Alumni Q&A: Aviva Aron-Dine

May 28th, 2024


Alumni News

Graduating from MIT with a doctorate in economics in 2012, Aron-Dine has spent over a decade in roles at the National Economic Council, the Office of Management and Budget, and the Department of Health and Human Services, as well as leading health policy work at the Center on Budget and Policy Priorities. Today she is the Acting Assistant Secretary for Tax Policy, the top tax official at the Treasury Department, and directs the office in developing, recommending, and implementing Federal tax policy. In that role, she works closely with Greg Leiserson, her MIT classmate, who serves as the Deputy Assistant Secretary for Tax Analysis and directs the work of the office’s economists.  

Q:    What parts of your MIT training been most useful in your policy career?
A:     Broadly speaking, there’s no question that the most useful part of my economics training has been the core conceptual framework for analyzing problems. Focusing on particular aspects of my MIT training, I’ve certainly benefited from having the tools to digest empirical research and from being able to pretty quickly determine (and, when necessary, explain) whether a particular paper should or shouldn’t move one’s priors.

Q:     How as your MIT training been LEAST useful?  What were the problems you faced that your Ph.D. didn’t prepare you for?
A:     There are many skills I’ve needed to develop in government that it probably wasn’t the job of an economics PhD program to provide – for example, a variety of skills in managing people. But one particular skill I’ve had to learn is how to relate other ways of thinking and talking about economic problems to the economics toolkit. For example, in my current role, I interact a lot with people who approach clean energy tax incentives from an industry background, or from various engineering, natural science, or environmental policy backgrounds – and who know much more than I do about the particulars of the relevant markets and technologies. When they say something about how the market works that sounds off to me, I have to figure out whether that’s because it’s not in my native “language,” because they have good evidence that the market isn’t working the way it’s “supposed to,” or because I actually disagree.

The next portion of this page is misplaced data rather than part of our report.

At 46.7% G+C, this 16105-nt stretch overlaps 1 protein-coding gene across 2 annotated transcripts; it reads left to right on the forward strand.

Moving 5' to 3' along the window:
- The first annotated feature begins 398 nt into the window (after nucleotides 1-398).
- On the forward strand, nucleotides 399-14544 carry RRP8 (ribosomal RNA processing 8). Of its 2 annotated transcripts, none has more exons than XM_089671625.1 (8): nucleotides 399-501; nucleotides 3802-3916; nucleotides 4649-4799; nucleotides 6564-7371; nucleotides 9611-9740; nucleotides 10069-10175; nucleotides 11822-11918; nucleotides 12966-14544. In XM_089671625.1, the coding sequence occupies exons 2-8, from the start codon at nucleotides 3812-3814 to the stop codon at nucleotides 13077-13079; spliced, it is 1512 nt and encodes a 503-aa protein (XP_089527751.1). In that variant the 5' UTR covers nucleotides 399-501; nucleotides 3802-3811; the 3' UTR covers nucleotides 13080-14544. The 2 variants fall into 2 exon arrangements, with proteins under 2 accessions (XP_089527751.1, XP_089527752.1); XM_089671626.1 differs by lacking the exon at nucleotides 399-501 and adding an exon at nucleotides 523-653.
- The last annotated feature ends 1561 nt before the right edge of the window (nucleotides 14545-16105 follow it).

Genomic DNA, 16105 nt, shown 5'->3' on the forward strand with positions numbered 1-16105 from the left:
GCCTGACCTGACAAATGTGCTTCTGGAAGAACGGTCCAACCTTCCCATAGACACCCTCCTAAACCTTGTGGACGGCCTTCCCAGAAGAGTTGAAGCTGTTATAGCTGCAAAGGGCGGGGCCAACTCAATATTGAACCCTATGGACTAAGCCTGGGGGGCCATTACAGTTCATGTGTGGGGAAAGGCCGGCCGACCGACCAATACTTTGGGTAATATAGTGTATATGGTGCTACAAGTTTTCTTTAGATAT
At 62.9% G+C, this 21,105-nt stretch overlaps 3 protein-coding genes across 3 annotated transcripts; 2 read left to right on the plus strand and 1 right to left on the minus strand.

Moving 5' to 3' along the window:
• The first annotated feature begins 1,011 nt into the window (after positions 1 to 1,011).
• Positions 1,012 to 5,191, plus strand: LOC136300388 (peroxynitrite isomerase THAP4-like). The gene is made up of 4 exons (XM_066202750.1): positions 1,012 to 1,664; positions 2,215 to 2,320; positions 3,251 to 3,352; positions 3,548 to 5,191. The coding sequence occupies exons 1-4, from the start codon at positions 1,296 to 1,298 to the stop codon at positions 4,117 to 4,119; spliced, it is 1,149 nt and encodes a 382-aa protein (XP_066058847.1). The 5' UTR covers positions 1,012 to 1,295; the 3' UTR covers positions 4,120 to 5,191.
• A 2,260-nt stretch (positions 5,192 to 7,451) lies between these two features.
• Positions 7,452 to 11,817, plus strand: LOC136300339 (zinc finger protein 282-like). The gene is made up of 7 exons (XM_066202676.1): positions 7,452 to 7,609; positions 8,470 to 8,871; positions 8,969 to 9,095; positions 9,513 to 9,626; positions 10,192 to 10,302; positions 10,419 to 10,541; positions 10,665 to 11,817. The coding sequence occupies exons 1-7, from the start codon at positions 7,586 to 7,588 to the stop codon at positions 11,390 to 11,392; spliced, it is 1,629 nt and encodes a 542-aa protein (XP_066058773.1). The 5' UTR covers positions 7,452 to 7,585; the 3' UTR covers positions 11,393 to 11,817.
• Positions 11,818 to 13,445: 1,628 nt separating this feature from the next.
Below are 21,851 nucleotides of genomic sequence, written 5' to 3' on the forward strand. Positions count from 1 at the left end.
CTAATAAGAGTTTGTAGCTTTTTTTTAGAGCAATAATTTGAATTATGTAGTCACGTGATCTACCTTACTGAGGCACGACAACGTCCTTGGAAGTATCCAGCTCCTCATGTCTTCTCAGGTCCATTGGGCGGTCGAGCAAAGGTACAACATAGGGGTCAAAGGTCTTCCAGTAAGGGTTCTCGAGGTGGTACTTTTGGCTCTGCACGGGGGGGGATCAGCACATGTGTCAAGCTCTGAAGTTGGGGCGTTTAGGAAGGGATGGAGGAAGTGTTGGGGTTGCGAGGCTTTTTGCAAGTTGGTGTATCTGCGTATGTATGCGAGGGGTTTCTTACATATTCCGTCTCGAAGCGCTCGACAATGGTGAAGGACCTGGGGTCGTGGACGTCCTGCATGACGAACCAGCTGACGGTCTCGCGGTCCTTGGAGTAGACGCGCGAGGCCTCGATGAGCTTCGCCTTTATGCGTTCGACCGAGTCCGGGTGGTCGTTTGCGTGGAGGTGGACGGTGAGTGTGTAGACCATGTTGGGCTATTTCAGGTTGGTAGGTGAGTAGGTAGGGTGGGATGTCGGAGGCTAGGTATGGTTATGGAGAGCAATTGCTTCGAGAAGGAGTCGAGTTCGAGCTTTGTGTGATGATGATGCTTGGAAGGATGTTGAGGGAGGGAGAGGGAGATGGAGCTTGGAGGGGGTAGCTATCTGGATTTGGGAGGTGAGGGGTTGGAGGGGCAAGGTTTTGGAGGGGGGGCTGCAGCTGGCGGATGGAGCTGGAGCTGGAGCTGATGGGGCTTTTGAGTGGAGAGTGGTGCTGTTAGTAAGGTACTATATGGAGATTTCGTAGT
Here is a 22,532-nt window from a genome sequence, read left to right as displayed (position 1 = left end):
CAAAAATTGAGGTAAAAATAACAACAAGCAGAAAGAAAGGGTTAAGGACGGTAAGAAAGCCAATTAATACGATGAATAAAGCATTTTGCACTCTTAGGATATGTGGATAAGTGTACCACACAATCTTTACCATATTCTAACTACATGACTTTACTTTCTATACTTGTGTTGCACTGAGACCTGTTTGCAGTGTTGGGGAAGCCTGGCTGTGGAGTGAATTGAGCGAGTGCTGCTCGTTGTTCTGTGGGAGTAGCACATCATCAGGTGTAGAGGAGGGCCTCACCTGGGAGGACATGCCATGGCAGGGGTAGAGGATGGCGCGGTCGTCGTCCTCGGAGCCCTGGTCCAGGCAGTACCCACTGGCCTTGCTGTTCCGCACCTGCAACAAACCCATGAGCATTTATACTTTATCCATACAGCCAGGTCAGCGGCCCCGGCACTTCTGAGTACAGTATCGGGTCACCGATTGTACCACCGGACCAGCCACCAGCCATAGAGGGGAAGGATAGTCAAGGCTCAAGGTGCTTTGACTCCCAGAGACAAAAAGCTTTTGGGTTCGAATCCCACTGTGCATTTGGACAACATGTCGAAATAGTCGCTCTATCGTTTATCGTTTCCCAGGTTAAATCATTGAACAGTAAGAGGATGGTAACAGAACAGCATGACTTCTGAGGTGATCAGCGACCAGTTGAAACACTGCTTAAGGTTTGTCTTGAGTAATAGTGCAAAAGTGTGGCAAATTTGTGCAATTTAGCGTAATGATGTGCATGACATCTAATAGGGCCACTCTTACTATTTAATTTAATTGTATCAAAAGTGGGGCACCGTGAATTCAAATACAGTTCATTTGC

Q:     How would you compare being an economist at a think tank to an economist directly implementing public policy?
A:     What I find most rewarding about working in government is the fact that some of my work involves directly solving problems that matter to people. Not to over-idealize, but sometimes, we make a decision and as a result more people get income support or health care, or greenhouse gas emissions are reduced, or the federal government collects more revenue.

Q:     What are the particular economic concepts that have served you best in describing and making policy?  Are there any examples of creating “a-ha” moments for policy makers with your economics training?
A:     The experience that was both most heartening and most humbling for me as an economist in government was my time at HHS during a period of rapid price increases and some disruption in the ACA marketplaces (2015-early 2017). On the one hand, economists in the Administration were the most clear-eyed about the adjustment to a new equilibrium and about the fact that, given the structure of the ACA’s premium tax credits, adjustment would occur with very modest coverage loss – exactly what happened. On the other hand, we had a lot of trouble explaining why prices were so far off in the first place (especially once insurers had access to initial data), why the transition took so long, and some of the choices insurers made in the interim! A broad take-away for me was that the economics framework for thinking about equilibrium outcomes is powerful and important in real-world policy settings – but we should be humble about how long and messy the transition can be.

Q:     What are the particular important economic concepts that you have the hardest time translating to policy audiences?
A:     As I said, I think equilibrium thinking is one of the more useful things economists bring to the table, sometimes one of the harder things to explain, and at the same time a place where some humility is warranted. In some of my prior roles, I’ve often been the only economist at the table. In my current role, my staff is a mix of lawyers and economists, and the lawyers are pretty used to working with economists. It would be interesting to ask them, what legal concept do you have the most trouble getting across to those economists?!

Q:     How can other economics alumni – both inside and outside of academia - best help inform effective policy making in the U.S.?
A:     For an economist newly coming into government, one piece of advice I would give is to identify a non-economist working in your policy area who you think is smart, effective, and shares your values – and try really hard to make yourself useful to them. I’d also recommend being open to the idea that your contributions may be different than you’d expect. Among academic economists doing a short stint in government, I’ve seen people make major contributions through their ability to do finger exercise to roughly quantify things – often having nothing to do with economics or their particular areas of expertise. For economists in academia and looking to shape policy – I don’t have better advice than to do good research on important problems, and explain it clearly!